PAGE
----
London, 15 Apr 2003.
For immediate release.

Contact the ABD

Previous
Press Release
Next

Speed Limit Signs Inadequate, Says Drivers' Group
Large numbers of drivers are being wrongly convicted of speeding, because the signs showing what speed limits are in force often fail to meet the legal minimum requirements, says the Association of British Drivers.
 
Highway authorities have a statutory obligation to erect and maintain signs to indicate where speed limits start and finish, and to remind drivers of speed limits with repeater signs. Those requirements are set out in the Traffic Signs Regulations and General Directions, which were most recently revised in January this year.
 
Even if local authorities manage to install the correct signs when a new speed limit first comes into force, many of them fail to maintain the signs properly afterwards. The result is that signs often become damaged or defaced, are obscured by foliage or simply disappear altogether.
 
If speed limit signs are not maintained in accordance with the regulations, the speed limits to which they relate are unenforceable. The police should check that all the necessary signs are present and correct before they begin enforcement, but they often fail to do so. Many drivers are being prosecuted, therefore, when they shouldn't be, but most of them simply pay up because they don't know the legal requirements about what signs should be there.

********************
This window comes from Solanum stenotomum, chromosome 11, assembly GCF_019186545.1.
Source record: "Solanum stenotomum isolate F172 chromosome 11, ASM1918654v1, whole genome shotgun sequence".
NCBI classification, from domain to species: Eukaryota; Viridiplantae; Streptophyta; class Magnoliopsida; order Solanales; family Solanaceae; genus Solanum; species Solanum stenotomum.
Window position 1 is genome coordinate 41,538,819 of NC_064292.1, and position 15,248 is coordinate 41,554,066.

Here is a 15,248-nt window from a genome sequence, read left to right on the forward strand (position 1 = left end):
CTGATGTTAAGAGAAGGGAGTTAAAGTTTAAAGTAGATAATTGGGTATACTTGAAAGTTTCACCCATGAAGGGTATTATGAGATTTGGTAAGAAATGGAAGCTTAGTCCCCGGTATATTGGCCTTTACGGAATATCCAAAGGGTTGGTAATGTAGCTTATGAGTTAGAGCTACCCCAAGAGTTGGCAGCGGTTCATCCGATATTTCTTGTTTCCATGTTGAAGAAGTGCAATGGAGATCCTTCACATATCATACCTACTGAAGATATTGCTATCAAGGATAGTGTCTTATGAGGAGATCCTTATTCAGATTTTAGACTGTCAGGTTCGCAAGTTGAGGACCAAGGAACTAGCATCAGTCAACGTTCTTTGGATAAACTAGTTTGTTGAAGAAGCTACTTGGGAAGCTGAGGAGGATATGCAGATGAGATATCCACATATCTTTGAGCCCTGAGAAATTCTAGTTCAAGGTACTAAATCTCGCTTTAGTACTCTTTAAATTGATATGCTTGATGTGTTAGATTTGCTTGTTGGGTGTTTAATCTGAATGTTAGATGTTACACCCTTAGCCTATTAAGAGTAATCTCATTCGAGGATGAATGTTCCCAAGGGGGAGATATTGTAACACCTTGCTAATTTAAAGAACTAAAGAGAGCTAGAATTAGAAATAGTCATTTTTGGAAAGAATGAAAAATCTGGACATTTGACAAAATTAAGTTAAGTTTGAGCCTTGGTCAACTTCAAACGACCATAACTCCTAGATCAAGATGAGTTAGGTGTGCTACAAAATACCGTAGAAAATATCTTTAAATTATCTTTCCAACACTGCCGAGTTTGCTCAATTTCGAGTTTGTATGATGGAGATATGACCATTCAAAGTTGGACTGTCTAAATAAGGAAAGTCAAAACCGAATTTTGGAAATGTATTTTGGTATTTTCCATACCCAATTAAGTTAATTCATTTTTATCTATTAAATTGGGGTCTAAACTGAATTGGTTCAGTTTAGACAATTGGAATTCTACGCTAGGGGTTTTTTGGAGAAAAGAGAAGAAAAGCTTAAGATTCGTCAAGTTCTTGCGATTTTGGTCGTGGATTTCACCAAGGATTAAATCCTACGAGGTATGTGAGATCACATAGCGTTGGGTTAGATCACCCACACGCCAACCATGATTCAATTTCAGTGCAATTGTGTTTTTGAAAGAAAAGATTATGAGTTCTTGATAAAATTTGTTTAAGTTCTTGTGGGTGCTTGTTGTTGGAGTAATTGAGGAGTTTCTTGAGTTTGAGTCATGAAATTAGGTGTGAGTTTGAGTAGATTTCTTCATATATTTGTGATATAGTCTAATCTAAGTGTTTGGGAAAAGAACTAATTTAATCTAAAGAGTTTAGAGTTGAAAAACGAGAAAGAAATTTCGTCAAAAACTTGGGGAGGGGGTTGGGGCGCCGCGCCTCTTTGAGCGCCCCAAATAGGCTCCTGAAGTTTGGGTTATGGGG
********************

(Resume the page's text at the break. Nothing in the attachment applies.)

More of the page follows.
To help drivers become better informed, the ABD has just added a new page to its website, setting out what the requirements are for the signing of speed limits. The new page explains the statutory provisions and includes diagrams to show where signs must be placed in complex situations, such as at junctions and roadworks. The ABD's website is at www.abd.org.uk.
 
The ABD's Roads and Traffic Spokesman, Mark McArthur-Christie, says:
"The ABD is receiving increasing numbers of requests from drivers for advice, after they have been charged with exceeding a speed limit that they didn't know was there. When they have complained to the police, they have been told to pay up or go to court, and risk a bigger fine and more penalty points. The new information on our website will help drivers to check if the signs were correct, before they decide whether to obtain legal advice. It may also help police officers and local authorities, some of whom do not seem to know the requirements themselves!"
ABD Chairman, Brian Gregory, commented:
"The police say that no excuses will be accepted for drivers breaking the law. Well, that has to work both ways. No excuses can be accepted for highway authorities failing to maintain speed limit signs properly, or for the police failing to check those signs before they begin enforcement. Too many drivers are suffering as a result of a casual attitude towards justice in some quarters. This has got to stop."

 

 
Notes for Editors